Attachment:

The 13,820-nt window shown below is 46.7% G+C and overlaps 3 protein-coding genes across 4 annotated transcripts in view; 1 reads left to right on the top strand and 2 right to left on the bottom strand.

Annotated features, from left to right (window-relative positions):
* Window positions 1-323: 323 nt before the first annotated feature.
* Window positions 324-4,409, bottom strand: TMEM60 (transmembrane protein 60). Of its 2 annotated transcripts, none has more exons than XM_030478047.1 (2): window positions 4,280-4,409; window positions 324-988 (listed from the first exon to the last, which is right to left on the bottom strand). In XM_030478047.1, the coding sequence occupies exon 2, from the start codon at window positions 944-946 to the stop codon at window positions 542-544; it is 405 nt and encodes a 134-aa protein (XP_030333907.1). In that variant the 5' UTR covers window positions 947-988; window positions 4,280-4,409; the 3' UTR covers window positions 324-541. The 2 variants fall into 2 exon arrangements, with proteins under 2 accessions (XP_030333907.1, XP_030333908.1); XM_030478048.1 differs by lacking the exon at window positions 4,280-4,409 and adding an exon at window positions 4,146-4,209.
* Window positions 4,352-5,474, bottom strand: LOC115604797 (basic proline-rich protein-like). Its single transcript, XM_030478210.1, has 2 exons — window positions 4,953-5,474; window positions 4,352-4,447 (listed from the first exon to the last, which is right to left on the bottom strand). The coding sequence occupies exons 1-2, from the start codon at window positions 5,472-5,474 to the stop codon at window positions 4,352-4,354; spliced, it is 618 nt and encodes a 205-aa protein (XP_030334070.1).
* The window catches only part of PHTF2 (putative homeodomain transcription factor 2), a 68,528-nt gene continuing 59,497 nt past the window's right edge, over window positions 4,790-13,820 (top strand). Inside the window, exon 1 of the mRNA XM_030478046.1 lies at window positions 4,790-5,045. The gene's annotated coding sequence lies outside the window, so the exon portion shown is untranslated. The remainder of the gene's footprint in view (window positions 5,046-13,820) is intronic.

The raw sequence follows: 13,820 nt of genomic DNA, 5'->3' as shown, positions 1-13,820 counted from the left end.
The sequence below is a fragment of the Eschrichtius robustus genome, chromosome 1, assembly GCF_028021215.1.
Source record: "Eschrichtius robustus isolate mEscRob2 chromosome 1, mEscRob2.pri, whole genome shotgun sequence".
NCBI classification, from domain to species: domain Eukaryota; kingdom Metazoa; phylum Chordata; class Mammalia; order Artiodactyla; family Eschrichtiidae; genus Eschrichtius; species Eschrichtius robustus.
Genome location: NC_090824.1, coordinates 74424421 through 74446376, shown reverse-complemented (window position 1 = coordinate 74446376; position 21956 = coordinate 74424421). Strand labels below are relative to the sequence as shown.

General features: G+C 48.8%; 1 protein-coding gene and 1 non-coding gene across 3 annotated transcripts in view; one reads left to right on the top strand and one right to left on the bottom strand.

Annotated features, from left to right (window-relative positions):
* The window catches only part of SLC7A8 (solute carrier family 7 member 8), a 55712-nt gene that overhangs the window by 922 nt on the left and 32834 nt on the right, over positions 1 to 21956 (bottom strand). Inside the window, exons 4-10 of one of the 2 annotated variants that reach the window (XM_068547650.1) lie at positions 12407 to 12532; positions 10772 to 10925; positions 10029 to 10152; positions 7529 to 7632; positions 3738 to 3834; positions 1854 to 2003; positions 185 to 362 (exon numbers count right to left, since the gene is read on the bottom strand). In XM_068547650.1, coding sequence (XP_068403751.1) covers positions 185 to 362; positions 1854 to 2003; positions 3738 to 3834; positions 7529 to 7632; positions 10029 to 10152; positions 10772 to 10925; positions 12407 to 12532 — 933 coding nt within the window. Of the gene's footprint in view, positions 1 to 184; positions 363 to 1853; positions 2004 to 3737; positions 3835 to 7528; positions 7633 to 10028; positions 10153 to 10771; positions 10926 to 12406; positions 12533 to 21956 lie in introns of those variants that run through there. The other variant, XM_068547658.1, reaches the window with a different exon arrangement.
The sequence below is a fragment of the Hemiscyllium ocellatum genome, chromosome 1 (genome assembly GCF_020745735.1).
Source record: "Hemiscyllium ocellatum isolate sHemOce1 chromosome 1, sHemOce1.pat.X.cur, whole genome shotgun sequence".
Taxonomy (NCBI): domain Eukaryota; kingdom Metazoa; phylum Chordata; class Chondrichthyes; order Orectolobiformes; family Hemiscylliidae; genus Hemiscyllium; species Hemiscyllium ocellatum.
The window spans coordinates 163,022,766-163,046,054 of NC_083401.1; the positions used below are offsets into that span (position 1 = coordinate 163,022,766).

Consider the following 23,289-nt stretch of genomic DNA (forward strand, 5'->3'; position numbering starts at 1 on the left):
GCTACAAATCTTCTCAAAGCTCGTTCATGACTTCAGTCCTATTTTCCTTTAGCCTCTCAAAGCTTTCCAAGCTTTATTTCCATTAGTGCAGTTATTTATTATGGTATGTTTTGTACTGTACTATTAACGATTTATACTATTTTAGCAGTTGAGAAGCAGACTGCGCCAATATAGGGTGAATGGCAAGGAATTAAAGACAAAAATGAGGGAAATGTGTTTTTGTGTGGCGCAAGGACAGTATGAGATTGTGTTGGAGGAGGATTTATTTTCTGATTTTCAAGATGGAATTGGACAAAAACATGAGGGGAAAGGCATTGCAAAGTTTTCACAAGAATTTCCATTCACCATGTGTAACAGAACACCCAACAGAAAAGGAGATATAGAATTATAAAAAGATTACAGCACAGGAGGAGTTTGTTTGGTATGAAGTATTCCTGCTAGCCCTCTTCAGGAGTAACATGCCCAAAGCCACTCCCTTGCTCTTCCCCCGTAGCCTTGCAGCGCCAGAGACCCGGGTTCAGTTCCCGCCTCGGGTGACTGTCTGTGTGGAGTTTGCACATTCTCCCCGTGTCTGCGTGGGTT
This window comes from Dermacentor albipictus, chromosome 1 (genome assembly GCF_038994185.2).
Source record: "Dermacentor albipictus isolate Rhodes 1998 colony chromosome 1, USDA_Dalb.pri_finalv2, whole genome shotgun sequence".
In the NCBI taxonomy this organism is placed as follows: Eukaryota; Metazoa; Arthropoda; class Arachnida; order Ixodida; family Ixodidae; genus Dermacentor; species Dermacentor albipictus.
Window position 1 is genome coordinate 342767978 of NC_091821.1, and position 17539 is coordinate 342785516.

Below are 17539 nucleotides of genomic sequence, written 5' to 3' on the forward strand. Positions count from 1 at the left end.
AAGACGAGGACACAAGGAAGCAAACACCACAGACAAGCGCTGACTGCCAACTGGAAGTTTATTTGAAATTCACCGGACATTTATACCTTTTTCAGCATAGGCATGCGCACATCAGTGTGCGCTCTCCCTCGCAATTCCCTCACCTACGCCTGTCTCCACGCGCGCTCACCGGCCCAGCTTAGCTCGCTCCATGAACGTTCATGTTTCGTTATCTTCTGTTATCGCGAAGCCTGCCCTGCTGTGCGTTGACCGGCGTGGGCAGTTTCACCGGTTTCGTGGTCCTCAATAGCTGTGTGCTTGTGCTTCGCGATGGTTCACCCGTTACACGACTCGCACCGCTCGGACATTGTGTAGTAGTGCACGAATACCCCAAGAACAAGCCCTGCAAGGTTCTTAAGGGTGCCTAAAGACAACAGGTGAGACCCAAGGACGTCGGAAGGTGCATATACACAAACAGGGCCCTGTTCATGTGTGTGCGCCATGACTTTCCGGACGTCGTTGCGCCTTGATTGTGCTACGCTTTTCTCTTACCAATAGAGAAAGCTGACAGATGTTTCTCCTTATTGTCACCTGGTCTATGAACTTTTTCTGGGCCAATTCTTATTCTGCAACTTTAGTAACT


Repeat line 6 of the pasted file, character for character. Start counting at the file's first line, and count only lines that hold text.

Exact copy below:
* The window catches only part of PHTF2 (putative homeodomain transcription factor 2), a 68,528-nt gene continuing 59,497 nt past the window's right edge, over window positions 4,790-13,820 (top strand). Inside the window, exon 1 of the mRNA XM_030478046.1 lies at window positions 4,790-5,045. The gene's annotated coding sequence lies outside the window, so the exon portion shown is untranslated. The remainder of the gene's footprint in view (window positions 5,046-13,820) is intronic.